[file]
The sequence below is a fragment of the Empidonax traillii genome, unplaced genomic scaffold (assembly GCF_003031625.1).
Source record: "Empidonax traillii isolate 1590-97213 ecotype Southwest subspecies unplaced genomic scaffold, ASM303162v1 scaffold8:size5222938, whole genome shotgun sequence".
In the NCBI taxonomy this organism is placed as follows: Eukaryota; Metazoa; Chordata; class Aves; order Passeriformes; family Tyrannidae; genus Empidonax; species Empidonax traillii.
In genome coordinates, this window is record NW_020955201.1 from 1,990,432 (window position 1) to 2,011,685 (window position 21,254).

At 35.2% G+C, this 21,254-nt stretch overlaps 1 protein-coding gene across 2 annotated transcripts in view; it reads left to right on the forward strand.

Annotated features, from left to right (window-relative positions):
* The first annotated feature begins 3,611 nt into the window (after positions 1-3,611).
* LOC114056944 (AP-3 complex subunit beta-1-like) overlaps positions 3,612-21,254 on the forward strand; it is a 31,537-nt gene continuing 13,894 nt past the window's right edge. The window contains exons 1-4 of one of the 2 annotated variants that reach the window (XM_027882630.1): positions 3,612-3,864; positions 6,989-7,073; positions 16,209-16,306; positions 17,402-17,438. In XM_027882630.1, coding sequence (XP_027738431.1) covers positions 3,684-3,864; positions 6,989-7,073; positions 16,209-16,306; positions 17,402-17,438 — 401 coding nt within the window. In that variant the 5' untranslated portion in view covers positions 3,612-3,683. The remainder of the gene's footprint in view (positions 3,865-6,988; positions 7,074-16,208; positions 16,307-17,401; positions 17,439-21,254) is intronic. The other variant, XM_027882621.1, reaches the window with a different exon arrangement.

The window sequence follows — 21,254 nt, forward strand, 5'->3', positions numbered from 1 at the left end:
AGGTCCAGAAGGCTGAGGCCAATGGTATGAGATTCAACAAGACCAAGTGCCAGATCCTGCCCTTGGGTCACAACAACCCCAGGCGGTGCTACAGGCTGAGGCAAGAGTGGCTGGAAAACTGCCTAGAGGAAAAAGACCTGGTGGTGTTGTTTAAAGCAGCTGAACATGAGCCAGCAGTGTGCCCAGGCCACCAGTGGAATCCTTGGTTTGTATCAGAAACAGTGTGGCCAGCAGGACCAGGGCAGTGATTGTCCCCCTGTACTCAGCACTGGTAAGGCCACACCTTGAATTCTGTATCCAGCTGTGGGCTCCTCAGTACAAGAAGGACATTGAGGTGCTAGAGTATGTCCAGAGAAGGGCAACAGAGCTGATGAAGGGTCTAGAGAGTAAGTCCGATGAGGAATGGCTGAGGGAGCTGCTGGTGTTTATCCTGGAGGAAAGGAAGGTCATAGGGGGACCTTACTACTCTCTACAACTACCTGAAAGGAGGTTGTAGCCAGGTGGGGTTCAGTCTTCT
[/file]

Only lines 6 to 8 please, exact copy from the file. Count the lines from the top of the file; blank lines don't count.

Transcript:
Annotated features, from left to right (window-relative positions):
* The first annotated feature begins 3,611 nt into the window (after positions 1-3,611).
* LOC114056944 (AP-3 complex subunit beta-1-like) overlaps positions 3,612-21,254 on the forward strand; it is a 31,537-nt gene continuing 13,894 nt past the window's right edge. The window contains exons 1-4 of one of the 2 annotated variants that reach the window (XM_027882630.1): positions 3,612-3,864; positions 6,989-7,073; positions 16,209-16,306; positions 17,402-17,438. In XM_027882630.1, coding sequence (XP_027738431.1) covers positions 3,684-3,864; positions 6,989-7,073; positions 16,209-16,306; positions 17,402-17,438 — 401 coding nt within the window. In that variant the 5' untranslated portion in view covers positions 3,612-3,683. The remainder of the gene's footprint in view (positions 3,865-6,988; positions 7,074-16,208; positions 16,307-17,401; positions 17,439-21,254) is intronic. The other variant, XM_027882621.1, reaches the window with a different exon arrangement.